Books & Music
Food & Wine
Health & Fitness
Hobbies & Crafts
Home & Garden
News & Politics
Religion & Spirituality
Travel & Culture
TV & Movies
Suwannee River State Park
Situated at the place where the Withlacoochee River North flows into the Suwannee, Suwannee River State Park offers natural, recreational, and historic interest. The park comprises over 1800 acres of riverine and forest ecosystems. Historic artifacts are on display along the Earthworks Trail.
The park is located along the Suwannee River Wilderness Trail, affording camping opportunities for paddlers on the river. A boat ramp offers river access. Canoes can be rented at the park. A 30-site developed campground can be used by both tent campers and RVers. Each site contains a picnic table, grill, clothesline, electric and water service, and a sewer hook-up. A bathhouse with laundry facilities is located within this campground. Two youth camps with restrooms and showers can be used by large groups. In addition to the campgrounds, 5 full-service cabins that sleep 6 people can be reserved. Each cabin has a kitchen, living room with fireplace, and a screened-in porch. Pets are not permitted in the cabins.
Florida has 2 Withlacoochee Rivers. The one designated Withlacoochee River North originates in Georgia, northwest of Nashville, and flows south for 70 miles into Florida. In Florida, it runs for 32 miles before emptying into the Suwannee. This river is considered by some to be a top paddling destination that can be traveled over its entire length. Depending on water level, it offers multiple shoals or small rapids to traverse. Just before its confluence with the Suwannee, it flows over Melvin Shoals, a larger rapid that should be scouted before a crossing is attempted.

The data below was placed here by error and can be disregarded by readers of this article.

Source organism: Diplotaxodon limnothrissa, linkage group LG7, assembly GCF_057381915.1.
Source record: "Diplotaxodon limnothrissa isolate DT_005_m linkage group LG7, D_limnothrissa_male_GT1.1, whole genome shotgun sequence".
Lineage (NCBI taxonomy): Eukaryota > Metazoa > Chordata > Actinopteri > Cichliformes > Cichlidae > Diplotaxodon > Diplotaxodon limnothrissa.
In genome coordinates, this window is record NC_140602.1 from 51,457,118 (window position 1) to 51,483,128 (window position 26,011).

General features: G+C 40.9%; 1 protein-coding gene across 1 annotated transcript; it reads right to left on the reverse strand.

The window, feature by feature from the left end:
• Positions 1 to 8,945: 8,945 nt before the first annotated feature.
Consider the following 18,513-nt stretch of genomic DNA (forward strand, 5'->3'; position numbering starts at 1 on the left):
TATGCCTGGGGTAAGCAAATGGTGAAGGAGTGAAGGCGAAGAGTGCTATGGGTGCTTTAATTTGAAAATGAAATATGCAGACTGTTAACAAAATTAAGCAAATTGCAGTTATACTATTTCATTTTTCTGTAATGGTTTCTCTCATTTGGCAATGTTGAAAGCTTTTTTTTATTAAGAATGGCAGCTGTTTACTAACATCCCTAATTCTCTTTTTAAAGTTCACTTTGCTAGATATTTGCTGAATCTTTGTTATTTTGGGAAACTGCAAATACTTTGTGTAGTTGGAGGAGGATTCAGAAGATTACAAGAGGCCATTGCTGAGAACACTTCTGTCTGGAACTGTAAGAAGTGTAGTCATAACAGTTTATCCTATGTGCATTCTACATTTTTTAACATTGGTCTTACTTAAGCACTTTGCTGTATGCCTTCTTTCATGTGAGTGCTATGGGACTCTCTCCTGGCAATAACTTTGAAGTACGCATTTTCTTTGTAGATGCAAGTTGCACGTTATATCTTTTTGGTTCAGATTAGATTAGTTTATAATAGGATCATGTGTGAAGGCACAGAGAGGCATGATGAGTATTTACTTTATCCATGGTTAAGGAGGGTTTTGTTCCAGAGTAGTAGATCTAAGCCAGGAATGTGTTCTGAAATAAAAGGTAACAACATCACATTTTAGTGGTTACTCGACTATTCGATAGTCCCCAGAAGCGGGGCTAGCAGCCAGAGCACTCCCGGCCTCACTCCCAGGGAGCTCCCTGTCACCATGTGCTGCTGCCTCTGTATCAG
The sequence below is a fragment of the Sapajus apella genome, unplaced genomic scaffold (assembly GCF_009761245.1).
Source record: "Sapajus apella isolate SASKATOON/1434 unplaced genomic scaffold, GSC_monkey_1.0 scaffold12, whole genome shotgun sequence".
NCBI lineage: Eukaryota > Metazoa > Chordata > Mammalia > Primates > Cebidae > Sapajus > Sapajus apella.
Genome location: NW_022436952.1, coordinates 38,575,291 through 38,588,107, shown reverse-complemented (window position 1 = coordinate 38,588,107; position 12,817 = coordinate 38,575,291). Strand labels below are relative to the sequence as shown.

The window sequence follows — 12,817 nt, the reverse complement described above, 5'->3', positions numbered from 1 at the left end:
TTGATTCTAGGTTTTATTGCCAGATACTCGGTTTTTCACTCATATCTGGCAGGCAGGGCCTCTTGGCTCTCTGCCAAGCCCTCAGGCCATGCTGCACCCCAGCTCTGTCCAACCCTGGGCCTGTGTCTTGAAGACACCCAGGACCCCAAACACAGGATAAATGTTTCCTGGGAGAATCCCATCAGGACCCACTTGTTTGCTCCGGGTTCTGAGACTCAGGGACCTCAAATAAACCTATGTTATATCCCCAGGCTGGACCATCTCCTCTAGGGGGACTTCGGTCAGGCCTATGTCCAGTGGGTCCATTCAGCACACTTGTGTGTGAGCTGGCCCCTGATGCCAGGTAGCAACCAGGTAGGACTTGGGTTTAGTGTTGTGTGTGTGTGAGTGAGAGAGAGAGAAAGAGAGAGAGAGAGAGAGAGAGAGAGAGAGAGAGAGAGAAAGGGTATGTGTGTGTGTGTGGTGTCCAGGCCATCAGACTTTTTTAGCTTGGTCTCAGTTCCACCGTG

Native Americans have occupied this area for at least 12,000 years. In 1540, the De Soto expedition passed through. In 1818, Andrew Jackson led American troops through, looking for Indian raiders.
Along the Earthworks Trail, defensive mounds can be seen. They were built during the Civil War to defend the railroad crossing that brought supplies to Confederate troops. A railroad bridge still spans the Suwannee at that location.
The state of Florida acquired the land in 1936 and opened it as a state park in 1951.
Aside from boating and camping, Suwannee River State Park offers other recreational activities. These include fishing in the Suwannee River, picnicking, hiking, and birding. The picnic area has 2 pavilions in addition to picnic tables and grills and has a playground nearby. There are 5 hiking trails that range from 0.25 to 18 miles in length. And the park is part of the Great Florida Birding and Wildlife Trail.
Suwannee River State Park is located at:
3631 201st Path
Live Oak, FL 32060
Campground and cabin reservations can be made online at the ReserveAmerica website or by phoning (800)326-3521.
Content copyright © 2018 by Georgiana Kurtz. All rights reserved.
This content was written by Georgiana Kurtz. If you wish to use this content in any manner, you need written permission. Contact Georgiana Kurtz for details.
Website copyright © 2018 Minerva WebWorks LLC. All rights reserved.